Bent Spring Rendering (Side View) bkgdremoved 

Motivation

Persons with transtibial (below-knee) amputations experience certain limitations associated with everyday walking. These include an increased metabolic cost, kinematic and kinetic asymmetries, and a higher rate of osteoarthritis in more proximal joints. Commercially available passive prosthetic feet do not provide a biological range of motion, and have stiffness profiles that are in contrast to the intact human ankle. The stiffness of these prosthetic feet decreases as the user moves their weight towards the toe, which is the opposite of the biological ankle, which has been shown to increase in stiffness during the progression of stance phase. As a result, these prosthetic feet are not able to properly store and return energy to the user during walking. To address these issues, we have developed a quasi-passive pneumatic prosthetic foot and ankle inspired by the intact ankle joint, capable of the appropriate range of motion and the ability to produce the torques experienced during level ground walking.

Approach

The prosthesis is comprised of a pneumatic cylinder in series with a fiberglass leaf spring. As the ankle dorsiflexes, energy is stored in the compression of air within the cylinder as well as the bending of the fiberglass spring. The ankle stores energy during the stance phase of walking, and returns it to the user during toe-off. Similar to the biological ankle, the pneumatic prosthetic foot becomes stiffer as the center of pressure progresses towards the toe during stance phase.The pneumatic prosthesis also contains a solenoid valve, which allows air to flow between the two sides of the cylinder at the appropriate time. The valve is closed during stance phase, to allow energy to be stored and returned, and is open during swing phase and heel-strike to foot-flat. A finite state control system is implemented on Raspberry Pi microcontroller in order to allow the prosthesis to behave appropriately. The control system operates solely based on the pressure being read on the compression side of the cylinder, and operates at around 800 Hz.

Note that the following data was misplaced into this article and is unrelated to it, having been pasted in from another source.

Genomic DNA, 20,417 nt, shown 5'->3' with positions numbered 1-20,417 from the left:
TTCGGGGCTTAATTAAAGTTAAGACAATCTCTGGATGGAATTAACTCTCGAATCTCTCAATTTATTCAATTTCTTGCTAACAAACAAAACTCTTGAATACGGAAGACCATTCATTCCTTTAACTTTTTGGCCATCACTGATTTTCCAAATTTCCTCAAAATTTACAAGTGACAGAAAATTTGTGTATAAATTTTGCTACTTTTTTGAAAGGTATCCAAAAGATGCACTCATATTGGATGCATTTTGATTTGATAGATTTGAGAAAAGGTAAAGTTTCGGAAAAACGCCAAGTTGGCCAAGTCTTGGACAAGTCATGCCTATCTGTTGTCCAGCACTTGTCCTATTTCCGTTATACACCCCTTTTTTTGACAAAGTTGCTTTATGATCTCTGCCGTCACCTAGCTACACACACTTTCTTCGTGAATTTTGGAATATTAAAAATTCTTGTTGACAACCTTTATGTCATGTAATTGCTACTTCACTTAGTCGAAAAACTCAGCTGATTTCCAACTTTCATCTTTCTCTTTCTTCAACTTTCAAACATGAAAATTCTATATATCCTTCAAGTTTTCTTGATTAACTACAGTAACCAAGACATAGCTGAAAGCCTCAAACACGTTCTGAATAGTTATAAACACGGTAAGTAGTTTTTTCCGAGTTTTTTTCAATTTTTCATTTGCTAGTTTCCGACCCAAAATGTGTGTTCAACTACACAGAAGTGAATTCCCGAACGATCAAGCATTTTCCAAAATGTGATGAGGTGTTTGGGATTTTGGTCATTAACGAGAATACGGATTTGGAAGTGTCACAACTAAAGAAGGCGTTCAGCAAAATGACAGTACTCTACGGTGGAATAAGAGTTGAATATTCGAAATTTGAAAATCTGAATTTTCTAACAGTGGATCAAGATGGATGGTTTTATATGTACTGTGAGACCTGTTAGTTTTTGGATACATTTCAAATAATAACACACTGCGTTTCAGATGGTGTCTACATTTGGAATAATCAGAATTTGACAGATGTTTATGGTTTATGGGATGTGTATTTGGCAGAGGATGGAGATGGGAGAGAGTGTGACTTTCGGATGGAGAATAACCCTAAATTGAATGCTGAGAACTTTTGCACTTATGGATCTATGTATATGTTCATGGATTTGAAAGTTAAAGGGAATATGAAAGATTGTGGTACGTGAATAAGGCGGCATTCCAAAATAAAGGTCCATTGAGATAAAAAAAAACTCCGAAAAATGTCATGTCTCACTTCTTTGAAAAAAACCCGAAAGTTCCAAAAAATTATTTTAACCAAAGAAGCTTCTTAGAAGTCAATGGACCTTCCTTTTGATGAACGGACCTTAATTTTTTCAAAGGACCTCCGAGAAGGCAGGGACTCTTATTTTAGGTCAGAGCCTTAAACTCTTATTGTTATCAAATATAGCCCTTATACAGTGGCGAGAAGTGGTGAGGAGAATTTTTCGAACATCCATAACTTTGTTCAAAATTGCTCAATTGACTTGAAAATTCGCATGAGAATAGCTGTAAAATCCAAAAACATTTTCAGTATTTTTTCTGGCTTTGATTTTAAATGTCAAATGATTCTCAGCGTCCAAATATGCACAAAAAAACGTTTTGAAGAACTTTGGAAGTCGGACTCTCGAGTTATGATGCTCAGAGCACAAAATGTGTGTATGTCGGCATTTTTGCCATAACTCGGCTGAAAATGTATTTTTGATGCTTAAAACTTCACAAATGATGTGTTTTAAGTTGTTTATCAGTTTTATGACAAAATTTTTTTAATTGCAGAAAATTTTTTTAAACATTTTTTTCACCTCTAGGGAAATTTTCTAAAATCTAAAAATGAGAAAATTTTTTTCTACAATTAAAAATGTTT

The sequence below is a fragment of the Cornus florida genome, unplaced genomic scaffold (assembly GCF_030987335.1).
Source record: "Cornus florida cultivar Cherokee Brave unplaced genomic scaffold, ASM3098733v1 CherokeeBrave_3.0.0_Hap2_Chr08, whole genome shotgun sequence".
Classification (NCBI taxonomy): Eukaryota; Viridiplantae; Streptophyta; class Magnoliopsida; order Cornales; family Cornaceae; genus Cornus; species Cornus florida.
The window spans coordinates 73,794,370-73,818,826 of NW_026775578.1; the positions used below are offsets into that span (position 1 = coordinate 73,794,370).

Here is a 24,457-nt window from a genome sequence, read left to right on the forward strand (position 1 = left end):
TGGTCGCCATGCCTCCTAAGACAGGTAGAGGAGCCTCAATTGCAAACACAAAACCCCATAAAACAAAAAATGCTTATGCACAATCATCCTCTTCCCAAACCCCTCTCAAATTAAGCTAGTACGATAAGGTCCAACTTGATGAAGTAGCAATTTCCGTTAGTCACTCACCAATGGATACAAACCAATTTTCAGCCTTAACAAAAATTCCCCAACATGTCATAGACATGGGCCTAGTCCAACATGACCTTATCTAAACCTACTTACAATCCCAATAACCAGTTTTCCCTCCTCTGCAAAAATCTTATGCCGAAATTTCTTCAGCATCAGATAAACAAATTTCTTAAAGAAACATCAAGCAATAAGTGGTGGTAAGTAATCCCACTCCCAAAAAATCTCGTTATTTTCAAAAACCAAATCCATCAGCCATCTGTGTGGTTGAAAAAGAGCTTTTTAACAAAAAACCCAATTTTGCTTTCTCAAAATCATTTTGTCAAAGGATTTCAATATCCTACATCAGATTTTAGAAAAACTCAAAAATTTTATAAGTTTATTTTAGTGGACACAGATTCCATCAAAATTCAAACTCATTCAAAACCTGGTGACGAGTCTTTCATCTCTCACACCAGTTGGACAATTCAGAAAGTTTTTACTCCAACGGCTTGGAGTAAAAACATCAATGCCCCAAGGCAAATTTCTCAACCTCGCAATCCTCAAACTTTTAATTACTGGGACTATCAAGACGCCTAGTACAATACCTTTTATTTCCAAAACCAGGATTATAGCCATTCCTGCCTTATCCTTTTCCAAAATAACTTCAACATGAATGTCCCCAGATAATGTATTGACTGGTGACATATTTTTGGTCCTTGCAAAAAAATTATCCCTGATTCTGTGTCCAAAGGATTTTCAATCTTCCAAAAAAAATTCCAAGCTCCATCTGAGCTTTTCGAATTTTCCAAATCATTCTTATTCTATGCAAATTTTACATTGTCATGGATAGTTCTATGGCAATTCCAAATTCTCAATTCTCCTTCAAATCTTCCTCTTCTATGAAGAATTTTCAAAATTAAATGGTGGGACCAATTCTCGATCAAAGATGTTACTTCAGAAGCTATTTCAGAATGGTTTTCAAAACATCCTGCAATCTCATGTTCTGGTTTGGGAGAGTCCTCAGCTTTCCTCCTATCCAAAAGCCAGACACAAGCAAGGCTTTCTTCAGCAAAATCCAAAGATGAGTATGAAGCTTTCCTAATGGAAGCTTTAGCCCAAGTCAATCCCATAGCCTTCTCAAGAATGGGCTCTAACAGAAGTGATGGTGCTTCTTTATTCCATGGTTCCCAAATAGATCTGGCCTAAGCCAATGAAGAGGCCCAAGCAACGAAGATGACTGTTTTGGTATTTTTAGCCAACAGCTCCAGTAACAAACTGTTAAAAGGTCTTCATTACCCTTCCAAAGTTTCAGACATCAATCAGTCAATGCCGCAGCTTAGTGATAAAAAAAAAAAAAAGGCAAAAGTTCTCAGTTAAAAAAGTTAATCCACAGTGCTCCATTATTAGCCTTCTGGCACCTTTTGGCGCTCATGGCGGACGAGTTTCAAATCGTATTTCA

Contributors: Jeffrey Lee, Elliott Rouse

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